Resultantly, Van Persie has looked incredibly uncomfortable in recent weeks, particularly following the club’s decision to exclude him from the public shortlist of candidates for the captaincy.
After United’s 2-0 defeat to Olympiakos in the Champions League, the Dutchman complained; “Our fellow players are sometimes occupying the spaces I want to play in. And unfortunately, they’re often playing in my zones. I think that’s a shame.” He also spanked the Red Devils’ best chance of the match over the bar, in uncharacteristic wastefulness.
Against West Bromwich Albion at the weekend too, despite United coming away with a 3-0 win, the former Arsenal striker failed to turn up to the party. His frustrations almost resulted in a red card, after a splatter of ill-disciplined, and in some instances dangerous, fouls.
I’m not suggesting Van Persie has become by any means a worse player in just a handful of matches, but it’s quite clear that either his head, heart or both have been absent in recent weeks.
But perhaps the most deciding factor is that the coming summer window represents an incredibly unique crossroads for the Old Trafford side. Culls will take place – we already know Nemanja Vidic, and most likely Patrice Evra and Rio Ferdinand too, will be leaving on bosman moves at the end of the season – and new blood is expected to be brought in, with the view to progressively build a United side that can rival the quality of its predecessors.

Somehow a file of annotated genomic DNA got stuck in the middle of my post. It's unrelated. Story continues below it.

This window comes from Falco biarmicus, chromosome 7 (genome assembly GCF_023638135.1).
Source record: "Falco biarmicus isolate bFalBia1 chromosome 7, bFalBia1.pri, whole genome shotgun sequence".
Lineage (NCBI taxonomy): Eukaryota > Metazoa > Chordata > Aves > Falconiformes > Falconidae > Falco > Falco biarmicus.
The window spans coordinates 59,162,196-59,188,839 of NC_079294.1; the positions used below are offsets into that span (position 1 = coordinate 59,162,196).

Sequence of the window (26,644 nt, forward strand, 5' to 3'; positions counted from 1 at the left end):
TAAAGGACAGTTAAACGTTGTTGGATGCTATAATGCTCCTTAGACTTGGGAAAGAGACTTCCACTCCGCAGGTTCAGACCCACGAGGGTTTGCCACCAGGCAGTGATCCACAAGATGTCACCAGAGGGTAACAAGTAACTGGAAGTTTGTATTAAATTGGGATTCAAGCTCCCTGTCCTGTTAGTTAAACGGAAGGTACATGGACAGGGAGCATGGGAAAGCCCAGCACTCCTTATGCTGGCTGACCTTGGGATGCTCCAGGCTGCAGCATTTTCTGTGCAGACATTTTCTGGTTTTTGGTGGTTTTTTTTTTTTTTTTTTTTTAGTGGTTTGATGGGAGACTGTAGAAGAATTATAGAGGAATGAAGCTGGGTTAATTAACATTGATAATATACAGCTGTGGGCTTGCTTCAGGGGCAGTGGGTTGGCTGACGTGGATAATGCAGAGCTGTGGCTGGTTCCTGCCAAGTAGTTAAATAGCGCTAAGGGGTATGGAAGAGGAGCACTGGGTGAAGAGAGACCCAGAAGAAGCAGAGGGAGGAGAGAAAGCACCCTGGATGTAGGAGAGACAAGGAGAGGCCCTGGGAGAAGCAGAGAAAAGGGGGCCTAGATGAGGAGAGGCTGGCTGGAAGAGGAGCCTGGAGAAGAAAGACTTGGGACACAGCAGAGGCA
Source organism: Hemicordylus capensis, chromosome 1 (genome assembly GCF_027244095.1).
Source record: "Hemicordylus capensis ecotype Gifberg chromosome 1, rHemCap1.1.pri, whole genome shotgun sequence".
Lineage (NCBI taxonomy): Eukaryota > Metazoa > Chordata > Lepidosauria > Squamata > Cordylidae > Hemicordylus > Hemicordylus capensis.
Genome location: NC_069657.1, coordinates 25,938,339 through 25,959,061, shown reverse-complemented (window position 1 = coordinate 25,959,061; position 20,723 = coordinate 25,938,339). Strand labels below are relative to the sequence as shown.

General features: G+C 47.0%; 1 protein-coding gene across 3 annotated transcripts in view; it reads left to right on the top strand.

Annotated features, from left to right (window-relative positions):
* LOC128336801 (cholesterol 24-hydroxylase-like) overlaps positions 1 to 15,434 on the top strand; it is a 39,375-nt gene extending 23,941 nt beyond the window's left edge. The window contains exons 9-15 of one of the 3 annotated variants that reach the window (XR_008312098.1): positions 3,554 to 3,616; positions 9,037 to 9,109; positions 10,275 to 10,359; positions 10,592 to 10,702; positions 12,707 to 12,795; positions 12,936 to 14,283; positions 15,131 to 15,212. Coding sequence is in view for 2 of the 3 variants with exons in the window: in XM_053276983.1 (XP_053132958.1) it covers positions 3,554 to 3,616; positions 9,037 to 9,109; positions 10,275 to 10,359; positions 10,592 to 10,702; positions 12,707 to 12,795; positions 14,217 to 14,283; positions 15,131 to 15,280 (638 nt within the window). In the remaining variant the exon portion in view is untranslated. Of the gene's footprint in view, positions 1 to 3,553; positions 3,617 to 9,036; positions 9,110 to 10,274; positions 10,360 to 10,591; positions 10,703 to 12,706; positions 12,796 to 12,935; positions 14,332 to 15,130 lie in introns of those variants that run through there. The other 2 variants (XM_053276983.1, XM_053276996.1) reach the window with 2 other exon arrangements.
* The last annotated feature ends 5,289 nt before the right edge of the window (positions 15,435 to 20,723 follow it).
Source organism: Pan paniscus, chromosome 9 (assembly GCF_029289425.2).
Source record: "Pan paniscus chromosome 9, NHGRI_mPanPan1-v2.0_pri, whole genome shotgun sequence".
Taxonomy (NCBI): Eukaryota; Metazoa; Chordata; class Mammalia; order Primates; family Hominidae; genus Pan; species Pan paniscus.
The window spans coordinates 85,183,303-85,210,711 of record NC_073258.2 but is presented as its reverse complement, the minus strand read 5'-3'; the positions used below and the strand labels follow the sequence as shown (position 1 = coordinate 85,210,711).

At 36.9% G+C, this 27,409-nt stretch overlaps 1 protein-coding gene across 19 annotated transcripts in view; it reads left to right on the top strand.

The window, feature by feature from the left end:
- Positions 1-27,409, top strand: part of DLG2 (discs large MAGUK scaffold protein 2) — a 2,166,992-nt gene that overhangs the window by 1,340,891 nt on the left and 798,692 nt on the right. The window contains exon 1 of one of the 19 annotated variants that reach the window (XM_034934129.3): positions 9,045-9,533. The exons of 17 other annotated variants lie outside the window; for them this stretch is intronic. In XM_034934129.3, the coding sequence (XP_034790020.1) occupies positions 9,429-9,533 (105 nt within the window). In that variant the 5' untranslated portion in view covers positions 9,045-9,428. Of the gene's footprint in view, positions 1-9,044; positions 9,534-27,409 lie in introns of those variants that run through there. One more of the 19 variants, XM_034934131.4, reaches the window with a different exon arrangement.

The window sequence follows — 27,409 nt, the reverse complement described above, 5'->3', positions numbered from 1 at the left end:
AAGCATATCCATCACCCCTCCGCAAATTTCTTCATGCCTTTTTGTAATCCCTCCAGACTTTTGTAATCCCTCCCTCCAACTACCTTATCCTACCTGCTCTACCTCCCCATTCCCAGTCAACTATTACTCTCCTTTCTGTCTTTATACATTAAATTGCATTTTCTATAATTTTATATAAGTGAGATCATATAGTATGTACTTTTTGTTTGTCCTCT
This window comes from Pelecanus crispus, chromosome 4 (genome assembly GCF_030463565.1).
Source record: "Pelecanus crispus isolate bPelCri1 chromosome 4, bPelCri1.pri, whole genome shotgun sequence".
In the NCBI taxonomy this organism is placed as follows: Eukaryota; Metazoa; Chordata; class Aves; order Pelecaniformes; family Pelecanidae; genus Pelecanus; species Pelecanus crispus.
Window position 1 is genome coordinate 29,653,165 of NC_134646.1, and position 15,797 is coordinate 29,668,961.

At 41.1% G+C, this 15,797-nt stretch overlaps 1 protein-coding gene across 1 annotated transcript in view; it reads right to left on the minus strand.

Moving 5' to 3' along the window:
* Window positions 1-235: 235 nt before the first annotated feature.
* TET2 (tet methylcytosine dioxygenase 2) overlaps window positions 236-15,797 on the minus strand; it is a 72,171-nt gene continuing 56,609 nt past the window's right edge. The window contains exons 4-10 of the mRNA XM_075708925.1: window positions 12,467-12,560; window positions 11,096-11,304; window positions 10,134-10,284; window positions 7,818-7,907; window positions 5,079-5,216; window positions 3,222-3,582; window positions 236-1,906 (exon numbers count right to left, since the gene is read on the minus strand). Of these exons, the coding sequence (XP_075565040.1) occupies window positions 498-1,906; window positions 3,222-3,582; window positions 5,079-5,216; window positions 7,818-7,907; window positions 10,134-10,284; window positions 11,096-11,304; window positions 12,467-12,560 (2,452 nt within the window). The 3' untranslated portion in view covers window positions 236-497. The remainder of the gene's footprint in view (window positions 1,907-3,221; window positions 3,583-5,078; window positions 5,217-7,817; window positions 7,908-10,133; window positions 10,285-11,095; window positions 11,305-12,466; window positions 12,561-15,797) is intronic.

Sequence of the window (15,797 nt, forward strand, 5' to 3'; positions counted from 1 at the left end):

Many would argue that Van Persie is a world-class striker capable of contributing to that, but at 30 years of age and his current contract set to expire in 2016, it’s unlikely the Oranje international will ever see the Red Devils’ next generation in its most finite form. With that in mind, United may as well begin investing in the future of their strike-force with immediate effect, in addition to the defence and midfield.
Therefore, the looming window seems like an ideal opportunity for both parties to move on – Van Persie to move onto one of the countless European clubs willing to take him where he can continue winning silverware, and the club to move onto rebuilding for the future without footballing and financial obligations to an ageing star.
When Czechoslovakia dissolved into two states in 1993, through a lack of bloodshed, violence or foul taste, it was labelled the Velvet divorce. For similar reasons, I would coin this a velvet departure – both parties benefit, with little need for resentment.